6 Interpretation of the Bolam Test in the Standard of Medical Care honoured test of liability, this Court or any other should not have any business vindicating or vilifying the acts of medical practitioners and that: it would be pure humbug for a judge, in the rarified atmosphere of the courtroom and with the benefit of hindsight, to substitute his opinion for that of the doctor in the consultation room We often enough tell doctors not to play god; it seems only fair, similarly, judges and lawyers should not play at being doctors. 17 (i) A Preliminary Finding of Fact What are the roles of the judges and the court? The Court of Appeal commented on the right of the High Court judge to make a finding of fact preliminary to the application of the Bolam test. It illustrated, through the case of Penney v East Kent Health Authority, 18 that it is a well-settled principle that a question of fact, as opposed to a question of the standards of medical practice, does not fall within the province of the Bolam test, and is capable of adjudication by the judge. The Court of Appeal then held that the touchstone of liability is what the medical practitioner, and not the judge, would have diagnosed under the circumstances. It does not follow that the doctor would be negligent simply because his conclusion was different from that of the judge. The Court of Appeal pointed out that this salient point was crucial as it undermined the High Court judge s reasoning. Having found the nodule to be a scar, the judge went on to discredit all the experts who disagreed with him. We found ourselves unable to agree with this method of reasoning. To follow it would be to surreptitiously import into Bolam by the back door a practice of adjudicating between medical experts on a balance of probabilities. We do not think Bolam should be thus emasculated in content and application. The judge s finding of fact should accordingly have had little direct influence on the question of medical standards. 19 (ii) A Medical Test? The Court of Appeal has clarified that although Bolam represents the starting point for the standard of care for all professionals, its specific test refers only to the medical profession; and the willingness of the court to adjudicate over differing opinions in other professions should not be transposed to the medical context. It held that the fact that the Privy Council case of Edward Wong Finance Co v Johnson Stokes & Master, 20 (which was later followed in Singapore in the case of Yeo Yoke Mui v Ng Liang Poh 21 ) was cited in Bolitho should not be treated as an invitation to merge the treatment of expert medical evidence with that of other expert evidence. (iii) How is the Bolam test to be Interpreted in Issues of Diagnosis, Treatment, Consent and Disclosure? The Court of Appeal affirmed that the Bolam test as the locus classicus for the standard of medical care. It is the mantra of English and Singapore medical defence lawyers alike. This 17. Ibid., emphasis added. 18. [2000] Lloyd s Rep Med Dr Khoo James v Gunapathy d/o Muniandy [2002] 2 SLR [1984] AC [1999] 3 SLR 529 at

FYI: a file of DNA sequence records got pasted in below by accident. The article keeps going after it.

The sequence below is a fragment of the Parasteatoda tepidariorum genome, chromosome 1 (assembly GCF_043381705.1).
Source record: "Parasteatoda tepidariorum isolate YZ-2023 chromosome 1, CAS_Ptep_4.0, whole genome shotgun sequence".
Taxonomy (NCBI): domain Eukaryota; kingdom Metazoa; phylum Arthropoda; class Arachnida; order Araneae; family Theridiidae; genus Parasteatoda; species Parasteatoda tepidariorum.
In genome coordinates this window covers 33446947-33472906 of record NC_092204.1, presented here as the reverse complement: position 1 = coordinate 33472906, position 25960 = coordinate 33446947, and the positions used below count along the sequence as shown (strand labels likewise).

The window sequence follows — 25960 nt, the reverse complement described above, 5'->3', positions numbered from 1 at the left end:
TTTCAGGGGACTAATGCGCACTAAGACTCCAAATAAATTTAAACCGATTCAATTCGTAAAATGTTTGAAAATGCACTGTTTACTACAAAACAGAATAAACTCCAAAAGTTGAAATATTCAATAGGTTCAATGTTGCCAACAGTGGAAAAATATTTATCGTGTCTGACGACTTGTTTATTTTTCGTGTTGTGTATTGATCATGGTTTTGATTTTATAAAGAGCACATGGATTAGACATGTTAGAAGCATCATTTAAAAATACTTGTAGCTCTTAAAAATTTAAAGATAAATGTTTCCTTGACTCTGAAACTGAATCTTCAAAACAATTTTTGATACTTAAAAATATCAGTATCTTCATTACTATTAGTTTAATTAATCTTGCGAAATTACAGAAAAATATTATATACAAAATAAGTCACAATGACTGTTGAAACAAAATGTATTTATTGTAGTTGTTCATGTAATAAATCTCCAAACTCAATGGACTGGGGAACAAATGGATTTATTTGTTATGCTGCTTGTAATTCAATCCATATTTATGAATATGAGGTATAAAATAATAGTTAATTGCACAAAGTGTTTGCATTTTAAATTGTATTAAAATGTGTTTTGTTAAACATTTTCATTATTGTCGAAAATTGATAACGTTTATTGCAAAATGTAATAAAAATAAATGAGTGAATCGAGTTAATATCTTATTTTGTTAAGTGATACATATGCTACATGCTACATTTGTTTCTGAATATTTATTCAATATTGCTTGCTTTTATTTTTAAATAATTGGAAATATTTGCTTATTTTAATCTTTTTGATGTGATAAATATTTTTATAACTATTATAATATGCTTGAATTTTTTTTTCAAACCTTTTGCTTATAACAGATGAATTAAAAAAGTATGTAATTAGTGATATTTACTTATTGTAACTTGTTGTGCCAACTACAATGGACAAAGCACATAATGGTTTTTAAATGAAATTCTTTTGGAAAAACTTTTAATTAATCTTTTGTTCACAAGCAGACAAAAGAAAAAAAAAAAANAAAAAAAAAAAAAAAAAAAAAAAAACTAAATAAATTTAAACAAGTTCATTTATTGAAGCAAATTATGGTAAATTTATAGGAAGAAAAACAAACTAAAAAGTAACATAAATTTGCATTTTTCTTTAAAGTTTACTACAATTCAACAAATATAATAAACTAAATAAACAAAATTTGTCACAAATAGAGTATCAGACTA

7 Bolam principle which took root in English jurisprudence when McNair J relied on Hunter v Hanley 22 as the basis for his now famous Bolam test applies to diagnosis, treatment and advice. Bolam was approved later by the House of Lords in Whitehouse v Jordan, 23 Maynard v West Midlands Regional Health Authority 24 and Sidaway v Bethlem Royal Hospital Governors. 25 Diagnosis The Court of Appeal held that the testimony of the experts from both parties was on the whole competent and professional. The divergence in their views reflected the innate and genuine intractability of the medical issues and did not impinge on their honesty or integrity. The crux of the case was whether the doctor s diagnosis that the nodule was a tumour was founded on the basis of cogent logic. Taken in totality, the defence experts had satisfied the threshold test of logic under the Bolam test. The Court of Appeal concluded that it was not necessary to re-examine the High Court judge s own finding of fact as to the nature of the nodule, which was very much a red herring as far as the Bolam test was concerned. Treatment The Court of Appeal also considered that the defence experts opinion that radiosurgery was a valid treatment option for neurocytoma was logically supported. In particular, the appellant doctors had applied radiosurgery as a second line of attack against the tumour after surgical resection and radio-therapy had failed. Moreover, the doctors had already adopted a wait and see approach for about a year. The treatment plan satisfied the Bolam threshold of logic. Advice With regard to the applicability of the Bolam test in advising patients, the Court of Appeal noted that the High Court judge had challenged the application of Bolam to information disclosure, finding support from the comments of Lord Bridge in the Sidaway case: the issue whether non-disclosure in a particular case should be condemned as a breach of the doctor s duty of care is an issue to be decided primarily on the basis of expert medical evidence, applying the Bolam test. But I do not see that this approach involves the necessity to hand over to the medical profession the entire question of the scope of the duty of disclosure, including the question whether there has been a breach of that duty. Even in a case where, as here, no expert witness in the relevant medical field condemns the nondisclosure as being in conflict with accepted and responsible medical practice, I am of the opinion that the judge might in certain circumstances come to the conclusion that disclosure of a particular risk was so obviously necessary to an informed choice on the part of the patient that no reasonably prudent medical mean would fail to make it. The kind of case I have in mind would be an operation involving a substantial risk of grave adverse consequences, as, for example, the ten per cent. risk of a stroke from the operation which was the subject of the Canadian case of Reibl v Hughes 114 DLR (3d). In such a case, in SLT [1981] 1 All ER 267 at [1984] 1 All ER [1985] AC 871 at